Improve Your Short Game with These Tips from a PGA Golf Pro

BY: Greg Kester |Feb 23, 2016

Improve Your Short Game with These Tips from a PGA Golf Pro

When I spoke with Terri Anthony-Ryan, the head professional at Detroit golf center Belle Isle Golf Range, about the best short-game tactics for the average golfer, I made what I thought was a reasonable suggestion.

“Let’s start at, say, 100 yards and work our way toward the putting surface.”

She would have none of this.

“I have a better idea. Let’s start with the putting surface and work our way out.”

With this, Anthony-Ryan had already given me her first lesson: the very idea of focusing on putting first is instructive.

She should know. She’s been correcting wrong-headed course strategies since 1984, whether at Belle Isle Golf Range or at University of Detroit Mercy, where she coaches the champion women’s golf team. Her skills haven’t gone unnoticed in the greater world of golf: in 1996, Anthony-Ryan was voted Michigan PGA Teacher of the Year. In other words, she’s a busy woman.

Fortunately, she was able to share some short-game tips while driving home from an all-day golf seminar at Ferris University in Big Rapids. We’ve condensed her advice into five general guidelines. Take them to heart, and you’ll be playing better in no time.

Take Time to Learn the Putting Green

The fastest way to improve your game is to spend time on the putting green. To make the most of this time, Anthony-Ryan recommends a practice routine called the Ladder Drill. Here’s how she explains it:

“On the practice green, place a tee at 6, 12, 24, 36, and 48 inches away from the hole. Novices should start by rolling the ball with their hands—leave the putter out of it. Then, when you’ve got a feel for how the ball will roll, putt the ball toward the hole and then back to the tee. Next, do the same thing with your eyes closed. Once proficient with that, you can move the tees back to 6, 8, or more feet. This teaches players how to control distance and develop feel.”

“The easiest way to read a green,” she continued, “is to mark your ball, close your eyes, and walk toward the cup. Your instincts will tell you everything you need to know about how the ball is going to break.”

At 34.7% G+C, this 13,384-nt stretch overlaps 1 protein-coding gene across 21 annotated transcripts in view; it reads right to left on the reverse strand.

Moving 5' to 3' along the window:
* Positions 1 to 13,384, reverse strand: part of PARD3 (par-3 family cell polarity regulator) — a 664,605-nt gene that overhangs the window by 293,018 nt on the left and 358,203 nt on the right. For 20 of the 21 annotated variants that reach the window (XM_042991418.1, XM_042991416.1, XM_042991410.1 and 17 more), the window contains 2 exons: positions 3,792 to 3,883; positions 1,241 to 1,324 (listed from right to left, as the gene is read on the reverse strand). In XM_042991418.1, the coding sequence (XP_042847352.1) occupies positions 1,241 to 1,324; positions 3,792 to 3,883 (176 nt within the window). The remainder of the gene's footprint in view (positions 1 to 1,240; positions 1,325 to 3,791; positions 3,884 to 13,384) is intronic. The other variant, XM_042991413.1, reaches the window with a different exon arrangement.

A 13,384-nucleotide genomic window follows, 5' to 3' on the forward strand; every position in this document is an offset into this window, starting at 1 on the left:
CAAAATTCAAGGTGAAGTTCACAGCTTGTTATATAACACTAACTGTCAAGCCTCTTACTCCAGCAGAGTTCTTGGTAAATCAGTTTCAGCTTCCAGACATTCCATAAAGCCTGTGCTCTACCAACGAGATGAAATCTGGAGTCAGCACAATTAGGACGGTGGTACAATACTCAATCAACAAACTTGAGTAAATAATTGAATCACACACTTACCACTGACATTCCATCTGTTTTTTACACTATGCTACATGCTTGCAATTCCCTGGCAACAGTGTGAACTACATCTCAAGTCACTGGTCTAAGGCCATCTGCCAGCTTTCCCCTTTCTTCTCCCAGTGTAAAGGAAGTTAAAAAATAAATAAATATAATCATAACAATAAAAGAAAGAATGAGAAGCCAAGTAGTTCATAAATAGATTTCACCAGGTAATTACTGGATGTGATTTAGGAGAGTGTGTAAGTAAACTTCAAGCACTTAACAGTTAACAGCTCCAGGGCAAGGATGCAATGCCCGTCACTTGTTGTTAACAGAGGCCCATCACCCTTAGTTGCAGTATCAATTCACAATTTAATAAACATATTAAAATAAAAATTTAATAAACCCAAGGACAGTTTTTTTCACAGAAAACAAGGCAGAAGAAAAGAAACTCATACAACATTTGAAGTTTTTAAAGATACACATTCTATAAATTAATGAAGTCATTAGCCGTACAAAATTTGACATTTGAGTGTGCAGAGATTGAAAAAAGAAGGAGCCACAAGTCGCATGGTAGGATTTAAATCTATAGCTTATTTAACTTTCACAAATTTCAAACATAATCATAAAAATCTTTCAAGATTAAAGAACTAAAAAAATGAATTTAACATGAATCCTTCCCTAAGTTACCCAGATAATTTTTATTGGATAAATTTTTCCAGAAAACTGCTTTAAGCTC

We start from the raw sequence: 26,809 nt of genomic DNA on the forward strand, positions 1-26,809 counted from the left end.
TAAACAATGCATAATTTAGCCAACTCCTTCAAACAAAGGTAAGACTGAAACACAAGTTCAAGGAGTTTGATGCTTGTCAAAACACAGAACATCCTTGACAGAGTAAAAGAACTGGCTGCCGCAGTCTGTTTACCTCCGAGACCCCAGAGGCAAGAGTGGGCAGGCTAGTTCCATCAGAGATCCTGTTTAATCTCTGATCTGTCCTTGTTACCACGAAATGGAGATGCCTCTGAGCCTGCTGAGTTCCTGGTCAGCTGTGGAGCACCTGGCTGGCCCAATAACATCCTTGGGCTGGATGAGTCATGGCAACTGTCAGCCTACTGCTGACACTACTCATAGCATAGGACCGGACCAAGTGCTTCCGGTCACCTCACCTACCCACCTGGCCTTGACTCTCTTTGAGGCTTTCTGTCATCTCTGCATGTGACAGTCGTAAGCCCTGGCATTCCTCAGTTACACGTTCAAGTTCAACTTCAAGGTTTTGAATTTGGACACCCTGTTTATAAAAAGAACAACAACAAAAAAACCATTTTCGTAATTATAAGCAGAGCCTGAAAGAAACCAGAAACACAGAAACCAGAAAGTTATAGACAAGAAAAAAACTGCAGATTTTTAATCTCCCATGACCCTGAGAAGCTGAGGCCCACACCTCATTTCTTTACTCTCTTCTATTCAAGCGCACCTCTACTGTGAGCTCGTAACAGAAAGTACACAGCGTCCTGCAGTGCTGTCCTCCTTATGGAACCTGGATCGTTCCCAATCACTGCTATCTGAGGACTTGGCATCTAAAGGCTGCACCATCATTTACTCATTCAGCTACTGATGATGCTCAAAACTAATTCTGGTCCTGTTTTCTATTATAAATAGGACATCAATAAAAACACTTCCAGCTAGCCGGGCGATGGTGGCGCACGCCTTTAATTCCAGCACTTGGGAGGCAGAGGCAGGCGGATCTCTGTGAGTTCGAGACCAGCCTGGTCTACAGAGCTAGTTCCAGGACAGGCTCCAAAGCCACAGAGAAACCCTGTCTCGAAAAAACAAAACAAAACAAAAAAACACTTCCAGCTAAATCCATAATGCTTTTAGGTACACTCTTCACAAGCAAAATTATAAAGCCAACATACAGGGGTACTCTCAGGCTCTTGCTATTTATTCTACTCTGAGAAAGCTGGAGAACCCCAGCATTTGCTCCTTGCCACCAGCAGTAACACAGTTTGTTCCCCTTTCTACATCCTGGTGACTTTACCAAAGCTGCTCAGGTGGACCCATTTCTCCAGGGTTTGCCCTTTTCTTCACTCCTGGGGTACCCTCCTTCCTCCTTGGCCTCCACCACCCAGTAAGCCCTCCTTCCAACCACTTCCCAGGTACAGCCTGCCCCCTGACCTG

Bump It Real Good

When you miss the green on your approach, it’s natural to want to pull out a high-lofted wedge. But according to Anthony-Ryan, the “bump-and-run” is usually the way to go.

“The first thing is to assess your situation,” she said. “If you have a lot of green to work with and there’s nothing between you and the green, pull out an 8- or 9-iron, align the ball on the inside of your front foot, and lean toward the hole. Keep your arms locked, keep the ball low, and get it rolling as early as possible. We see a lot more balls roll in than fly in.”

Putt Whenever Possible

When your ball lands deep on the fringe or just off it, you might be torn between chipping and putting. Anthony-Ryan’s golden rule is “putt whenever possible.” She advises chipping and pitching only if it’s absolutely necessary. After all, it’s easier to flub a chip than it is to flub a putt.

When Pitching, Sweep Through the Ball

So what if you do have to pitch the ball? “If you’re in the rough and you don’t have a lot of green to work with,” Anthony-Ryan said, “play the ball in the middle of your stance and choke down on the club. Whereas with a bump-and-run we want to take an abbreviated swing, the goal here is to sweep through the ball. Let the sole go under the ball and automatically lift it up.”

Don’t Be Scared of Sand Traps

“I love the sand,” Anthony-Ryan said, acknowledging that most golfers dread the stuff. “The key here is to open the stance and take a steeper downswing than normal. Hit 2 inches behind the ball so the sand propels the ball out of the bunker and onto the green.”

If you’re looking for more tips, visit Anthony-Ryan at Belle Isle Golf Range, which features a 30-station driving range, three putting greens, and a five-hole short course. In the end, you’ll do well to follow her tips, but there’s no substitute for practice.